Janni's fork rattled against her plate. "I hope, I hope the people who did that to you are all dead," she said furiously.
I tilted my head and bared my teeth. It wasn't a smile, exactly, but it was close. I'd forgotten about the Mama Bear aspect of her personality. "They are. It was...untidy." The expressions on the faces of the Special Forces guys when they'd opened my cell had been something else. A few terse words over the radio, and the shooting and screaming started again. None of the insurgents had been left alive, and none of the screams had been American.
A memory bubbled up, junior English, memorizing scenes from A Midsummer Night's Dream for extra credit, and the nickname I'd given her. "You...are adorable when you're mad. Fierce Hermia." A couple of her tears splashed onto the table, and I squeezed her hand. "It's okay," I said, even though that was probably the biggest lie ever told in the history of ever. But I didn't want her to cry on my account.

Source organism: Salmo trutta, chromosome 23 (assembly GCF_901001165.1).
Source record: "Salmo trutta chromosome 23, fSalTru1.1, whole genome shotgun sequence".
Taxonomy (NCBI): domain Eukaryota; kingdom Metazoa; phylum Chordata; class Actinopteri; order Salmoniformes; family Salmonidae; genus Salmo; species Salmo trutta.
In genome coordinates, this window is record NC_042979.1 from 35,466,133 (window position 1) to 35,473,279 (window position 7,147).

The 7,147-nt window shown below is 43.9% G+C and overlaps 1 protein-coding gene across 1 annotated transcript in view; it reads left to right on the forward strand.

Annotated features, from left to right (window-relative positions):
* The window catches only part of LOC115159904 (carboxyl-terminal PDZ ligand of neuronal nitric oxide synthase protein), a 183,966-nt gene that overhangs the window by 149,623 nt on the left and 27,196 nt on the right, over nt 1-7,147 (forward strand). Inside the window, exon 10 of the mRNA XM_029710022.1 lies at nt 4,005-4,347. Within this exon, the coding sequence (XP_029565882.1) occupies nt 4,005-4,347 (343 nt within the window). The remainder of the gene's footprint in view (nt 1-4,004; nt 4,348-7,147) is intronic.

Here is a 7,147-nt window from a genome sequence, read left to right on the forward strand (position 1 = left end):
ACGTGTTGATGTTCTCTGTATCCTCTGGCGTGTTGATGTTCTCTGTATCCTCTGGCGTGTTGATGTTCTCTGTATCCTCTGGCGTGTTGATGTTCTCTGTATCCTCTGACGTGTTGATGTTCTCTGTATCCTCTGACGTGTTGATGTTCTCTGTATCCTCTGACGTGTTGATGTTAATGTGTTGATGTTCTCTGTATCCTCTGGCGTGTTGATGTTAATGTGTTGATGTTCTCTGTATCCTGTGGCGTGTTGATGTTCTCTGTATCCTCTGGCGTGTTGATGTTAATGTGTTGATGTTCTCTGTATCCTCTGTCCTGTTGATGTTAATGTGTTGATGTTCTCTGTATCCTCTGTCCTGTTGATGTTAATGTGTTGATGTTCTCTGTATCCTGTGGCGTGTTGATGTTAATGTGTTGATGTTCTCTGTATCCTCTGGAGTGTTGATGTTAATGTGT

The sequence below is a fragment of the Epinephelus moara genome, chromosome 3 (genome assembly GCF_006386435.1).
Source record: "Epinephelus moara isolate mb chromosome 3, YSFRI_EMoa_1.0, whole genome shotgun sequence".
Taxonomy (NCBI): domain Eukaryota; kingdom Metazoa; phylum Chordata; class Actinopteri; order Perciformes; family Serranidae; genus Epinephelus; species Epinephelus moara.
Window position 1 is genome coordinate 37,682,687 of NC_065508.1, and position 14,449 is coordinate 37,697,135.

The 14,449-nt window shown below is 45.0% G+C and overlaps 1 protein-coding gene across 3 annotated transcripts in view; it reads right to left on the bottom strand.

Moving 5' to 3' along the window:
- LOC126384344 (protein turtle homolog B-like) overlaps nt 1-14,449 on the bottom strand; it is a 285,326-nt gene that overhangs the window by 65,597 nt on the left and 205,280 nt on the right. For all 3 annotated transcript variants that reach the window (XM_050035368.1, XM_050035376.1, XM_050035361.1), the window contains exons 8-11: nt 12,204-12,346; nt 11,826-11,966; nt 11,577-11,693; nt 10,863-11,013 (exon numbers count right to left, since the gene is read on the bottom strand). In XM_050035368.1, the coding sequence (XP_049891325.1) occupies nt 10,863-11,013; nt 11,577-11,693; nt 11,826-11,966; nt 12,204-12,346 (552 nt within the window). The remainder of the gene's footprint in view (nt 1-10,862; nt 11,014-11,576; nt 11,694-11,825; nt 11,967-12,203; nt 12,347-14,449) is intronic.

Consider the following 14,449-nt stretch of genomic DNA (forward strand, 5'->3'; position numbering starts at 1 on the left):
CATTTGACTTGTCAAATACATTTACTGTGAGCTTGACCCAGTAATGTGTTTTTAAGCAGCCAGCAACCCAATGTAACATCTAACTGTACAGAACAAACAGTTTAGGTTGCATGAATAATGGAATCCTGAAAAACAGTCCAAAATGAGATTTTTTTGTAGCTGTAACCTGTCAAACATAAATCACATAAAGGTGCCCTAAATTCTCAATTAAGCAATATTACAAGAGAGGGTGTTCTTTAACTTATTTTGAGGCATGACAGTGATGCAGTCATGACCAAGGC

"Come home with me," she burst out.
I was startled. Her sense of self-preservation seemed to have deserted her; after all, we hadn't seen each other in five years and I'd changed, a lot. That gun on my seat, for one thing, was new. "I don't expect you to--"
She put her fingers over my lips. "Call it comfort from an old friend." No one had looked at me that tenderly in, well, quite some time. The knot that had taken up permanent residence in my chest loosened, just a little. "You shouldn't have to do this by yourself, Ben."
And, oh, god, was I tired of doing this by myself. One night, I told myself. Enough to survive this episode. But just this episode, because the idea of burdening her with the wreckage of my psyche long-term was excruciating. So I dropped my head and closed my eyes and nodded, and she caressed my fingers with hers and sat there with me until the shakes settled down to a manageable level.
When we got to her little apartment, I offered to take the couch like a gentleman, because I certainly didn't expect her to share her bed with me. We'd never had that kind of relationship, and starting now seemed kind of stupid, not to mention precipitous, considering everything.